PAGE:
A balloon release followed Mass, with 14 pink, 53 purple and 69 red balloons, honoring the ages of the victims and their favorite colors, sailing upward.

The week before, St. Peter’s students participated in Seven Days of Kindness with many different activities. Kindergarteners learned to make paper pysanky. Pysanky is a Ukrainian art form in which eggs are beautifully decorated with meaningful symbols and given as gifts. It’s a Ukrainian belief that pysanky helps drive out evil. First graders mentored kindergarteners by reading to them. Second graders learned how to say “Hello,” “Goodbye” and “I love you” in different languages. They discovered that the way of saying “I love you” in Hebrew depends on whether the “you” is male or female. Tagxedos were created for four school staff members by third graders, using complimentary descriptive adjectives in a word cloud in a specific shape related to the members. Recess time was spent cleaning up the playground, the sidewalks and around the houses near school. Sixth graders “discovered” someone in their grade they didn’t know well and asked questions, sharing their discoveries the next day. Seventh graders tagged the balloons for the release after the Mass, “Make a Ripple … Change the World.” Eighth graders held bake sales for two days during lunch periods. They raised $452 and plan to buy socks for the homeless served by Uplift.

Also that Monday, a memorial bench was dedicated to Reat at Blue Valley High School. That evening, the walk took place.

Reat’s recorded voice singing the National Anthem was played. Overland Park’s and Kansas City, Mo.’s mayors spoke to the crowd. Rabbi Jonathon Rudnick blessed the walkers and off they went. From the Jewish Community Campus at 115th and Nall, three miles south to Church of the Resurrection at 137th and Nall the crowd walked, carrying babies, holding the hands of small children, chatting, meeting new people.

At the church, the winners of a songwriting competition were announced and performed. The competition was sponsored by the Racial and Religious Acceptance and Cultural Equality (RRACE) and the Faith Always Wins foundations. The composition “Free Bird” won a $5,000 scholarship for young songwriter and performer Michaelah Burns.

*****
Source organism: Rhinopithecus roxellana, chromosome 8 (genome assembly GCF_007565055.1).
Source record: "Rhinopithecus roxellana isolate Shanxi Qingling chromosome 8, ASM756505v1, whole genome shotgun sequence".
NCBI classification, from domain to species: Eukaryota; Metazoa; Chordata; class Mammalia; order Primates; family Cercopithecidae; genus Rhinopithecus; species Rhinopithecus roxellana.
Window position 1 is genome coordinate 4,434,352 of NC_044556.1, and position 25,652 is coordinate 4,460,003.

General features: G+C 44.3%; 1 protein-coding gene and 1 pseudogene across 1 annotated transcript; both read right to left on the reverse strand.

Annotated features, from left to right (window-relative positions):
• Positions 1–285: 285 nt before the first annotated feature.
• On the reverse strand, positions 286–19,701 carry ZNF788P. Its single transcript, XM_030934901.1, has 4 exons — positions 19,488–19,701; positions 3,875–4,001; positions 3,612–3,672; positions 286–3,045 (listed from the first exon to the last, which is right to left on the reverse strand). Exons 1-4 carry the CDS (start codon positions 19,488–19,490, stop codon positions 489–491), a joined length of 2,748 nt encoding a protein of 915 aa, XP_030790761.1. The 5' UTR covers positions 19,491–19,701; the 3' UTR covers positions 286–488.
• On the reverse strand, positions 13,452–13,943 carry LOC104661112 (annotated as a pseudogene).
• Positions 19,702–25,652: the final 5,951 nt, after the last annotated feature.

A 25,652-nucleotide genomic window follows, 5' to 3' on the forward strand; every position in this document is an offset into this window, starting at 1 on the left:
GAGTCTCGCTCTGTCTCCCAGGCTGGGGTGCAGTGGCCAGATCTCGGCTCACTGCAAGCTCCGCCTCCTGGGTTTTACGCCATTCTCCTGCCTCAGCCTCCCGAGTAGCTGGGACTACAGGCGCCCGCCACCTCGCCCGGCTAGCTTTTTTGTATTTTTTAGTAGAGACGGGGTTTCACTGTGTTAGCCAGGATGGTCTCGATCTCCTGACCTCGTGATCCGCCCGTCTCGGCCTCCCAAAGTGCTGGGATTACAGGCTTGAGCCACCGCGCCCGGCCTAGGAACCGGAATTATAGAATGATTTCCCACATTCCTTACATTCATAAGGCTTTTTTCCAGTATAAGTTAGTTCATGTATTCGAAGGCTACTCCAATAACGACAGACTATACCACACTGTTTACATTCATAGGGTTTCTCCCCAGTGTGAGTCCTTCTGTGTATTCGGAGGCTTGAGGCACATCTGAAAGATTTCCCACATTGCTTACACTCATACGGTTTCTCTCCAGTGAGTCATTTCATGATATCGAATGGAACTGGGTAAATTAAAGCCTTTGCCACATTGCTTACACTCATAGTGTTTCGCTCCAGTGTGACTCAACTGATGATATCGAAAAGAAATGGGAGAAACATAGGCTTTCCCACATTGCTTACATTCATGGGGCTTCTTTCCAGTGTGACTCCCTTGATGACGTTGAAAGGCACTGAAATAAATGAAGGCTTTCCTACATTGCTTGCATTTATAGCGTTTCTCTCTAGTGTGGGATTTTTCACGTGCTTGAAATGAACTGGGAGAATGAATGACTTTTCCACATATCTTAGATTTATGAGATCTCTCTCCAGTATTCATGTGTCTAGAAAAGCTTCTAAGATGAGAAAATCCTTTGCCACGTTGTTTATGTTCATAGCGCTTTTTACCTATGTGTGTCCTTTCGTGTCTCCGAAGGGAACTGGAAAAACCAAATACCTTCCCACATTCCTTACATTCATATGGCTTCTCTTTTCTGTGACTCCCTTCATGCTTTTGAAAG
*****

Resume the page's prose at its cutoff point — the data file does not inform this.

A candle lighting ceremony concluded Seven Days. Rev. Adam Hamilton, pastor of Church of the Resurrection lit the first candle from three candles representing Dr. Corporon, Reat Underwood and Terri LaManno. He said by doing so, all candles lit from that first candle would have something of Bill, Reat and Terri’s spirits. Accompanied by the Lee’s Summit High School Women’s Chorus, walkers lit candles at the end of each row in the sanctuary, which in turn lit the candle next to it. All that could be clearly seen was tiny flames springing up one by one, until there were thousands in the dark room.

It was “a time to remember and go into the future of a more accepting community,” Gian said.

F. Glen Miller is scheduled for trial in August for the murders. A guilty plea is expected.

Tax deductible donations can be made to the foundations. Select from the Reat Griffin Underwood Memorial Foundation, the Teresa LaManno Scholarship Fund at the Children’s Center for the Visually Impaired, Racial and Religious Acceptance and Cultural Equality and/or Faith Always Wins. For more information, visit


October 25, 2016
Newspaper of the Diocese of Kansas City ~ St. Joseph